All three battles took place in Alani homeland, the steppes. This would raise the level of difficulty for the Romans and that was the point of the exercise. A a bolt-shooter was selected as an option. Two gentle hills are compulsory and two pieces of scrub were added to the selection for the defending player to position.
Rome took up a position at the base of one gentle hill with a second line positioned at its crest in reserve. Both front and flank were covered by scrub but aware of the mobility of the Alani, these would be easily traversed without difficulty.
A strong Alani left wing moved to threaten the Roman right prompting its general to dispatch units from the reserve to strengthen the right. At this moment the Alani elite levelled their lances and crashed into the legion and successive ranks added to the impetus helping to grind the legionnaires into the ground (2 – 0).
Recovering from the shock, the Roman general recalled troops from the inactive left to fill the exposed position and the equites Illyriani bested the Alani to front were rallying on their commander.
The battle now resembled a brawl with units concerned with their isolated conflicts, but this worked to the advantage of Rome (2 – 2). The following bound, the situation became desperate as Alani could not evade the increasing number of Roman units assailing them from different directions. Score 4 – 2 for LIR.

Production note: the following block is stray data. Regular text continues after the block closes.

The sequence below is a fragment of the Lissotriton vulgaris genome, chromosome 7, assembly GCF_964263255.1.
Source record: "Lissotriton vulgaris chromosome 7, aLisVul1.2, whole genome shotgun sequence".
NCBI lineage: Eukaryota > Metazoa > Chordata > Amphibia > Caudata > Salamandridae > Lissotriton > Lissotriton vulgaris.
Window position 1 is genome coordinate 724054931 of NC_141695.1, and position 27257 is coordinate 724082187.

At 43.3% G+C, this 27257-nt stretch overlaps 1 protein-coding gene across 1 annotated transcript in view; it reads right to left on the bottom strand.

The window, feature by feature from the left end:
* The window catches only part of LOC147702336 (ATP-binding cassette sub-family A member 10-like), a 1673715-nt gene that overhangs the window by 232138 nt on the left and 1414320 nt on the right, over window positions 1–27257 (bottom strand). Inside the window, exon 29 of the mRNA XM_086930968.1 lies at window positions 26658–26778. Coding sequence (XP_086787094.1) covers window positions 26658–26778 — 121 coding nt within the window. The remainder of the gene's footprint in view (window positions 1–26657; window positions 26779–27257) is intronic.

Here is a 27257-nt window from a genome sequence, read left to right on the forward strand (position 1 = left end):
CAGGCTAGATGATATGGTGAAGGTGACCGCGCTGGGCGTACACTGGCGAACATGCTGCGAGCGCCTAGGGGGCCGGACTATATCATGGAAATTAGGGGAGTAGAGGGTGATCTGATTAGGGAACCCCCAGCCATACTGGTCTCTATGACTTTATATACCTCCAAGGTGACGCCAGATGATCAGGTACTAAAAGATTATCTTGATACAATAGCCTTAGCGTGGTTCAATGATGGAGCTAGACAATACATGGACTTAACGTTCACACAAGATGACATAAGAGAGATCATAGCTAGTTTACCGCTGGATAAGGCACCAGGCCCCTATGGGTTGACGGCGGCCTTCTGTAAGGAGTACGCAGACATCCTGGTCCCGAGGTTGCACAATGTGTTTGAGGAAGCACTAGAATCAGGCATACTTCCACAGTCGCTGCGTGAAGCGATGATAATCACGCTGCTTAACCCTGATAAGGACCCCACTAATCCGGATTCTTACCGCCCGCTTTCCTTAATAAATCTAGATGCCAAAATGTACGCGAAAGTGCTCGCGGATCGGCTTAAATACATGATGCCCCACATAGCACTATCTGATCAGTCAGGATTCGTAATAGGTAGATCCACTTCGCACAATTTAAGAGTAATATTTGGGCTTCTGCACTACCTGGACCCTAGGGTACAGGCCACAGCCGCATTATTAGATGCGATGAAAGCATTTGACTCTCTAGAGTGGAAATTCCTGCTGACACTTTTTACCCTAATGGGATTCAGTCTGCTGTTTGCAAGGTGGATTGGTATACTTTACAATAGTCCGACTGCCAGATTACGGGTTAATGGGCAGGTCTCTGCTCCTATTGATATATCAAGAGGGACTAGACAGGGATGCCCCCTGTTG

For the second engagement Rome deployed its infantry in defensive formation around a gentle hill. From a central position the Roman general could view the entire battle array of the Alani cavalry; elite formations in the centre flanked by light horse archers.
Out of the range of the ballistae, the Alani elite snaked their way toward the refused Roman wing. This same wing was assailed by waves of Alani horse archers. Shortly thereafter, Alani were attacking all up and down the Roman line.
The equites Illyriani overtook and mauled the horse archers but by this time the Alani horse were covering the slopes of the Roman held hill (3 – 2).
The situation took a critical turn when the Roman general was unhorsed sending a cheer from the Alani elite. To add to the confusion of the moment shouting and cheering could be heard at the other end of the hill bringing the score even (4 – 4g).
Rome responded to the loss of their general by falling on nearby Alani and cutting down enough Alani to send them fleeing off the battlefield. Score 6 – 4g for LIR.
The final battle found Rome in an exposed position with no nearby cover.
Forming a defensive line Rome was pressed on all sides by an aggressive Alani attack. Those horse archers on the right bested a unit of Illyriani while on the opposite flank the ballistae scored its first kill (1 – 1).
The small victory by the ballistae was short lived as the Alani levelled their lances and crashed into the Roman line and those Alani on the left joined the general attack. This time, Fortuna was nowhere to be seen as the Alani quickly dispatched Roman light troops, equites and legionnaires in short order. Score 1 – 5 for the Alani.
II/58 Alans 50 – 1500 AD Terrain type: Steppe until 400 AD, then Arable, Aggression 1
1 x general (3Kn or LH), 2 x nobles (3Kn) or horse archers (LH), 8 x horse archers (LH), 1 x peasant archers (Ps).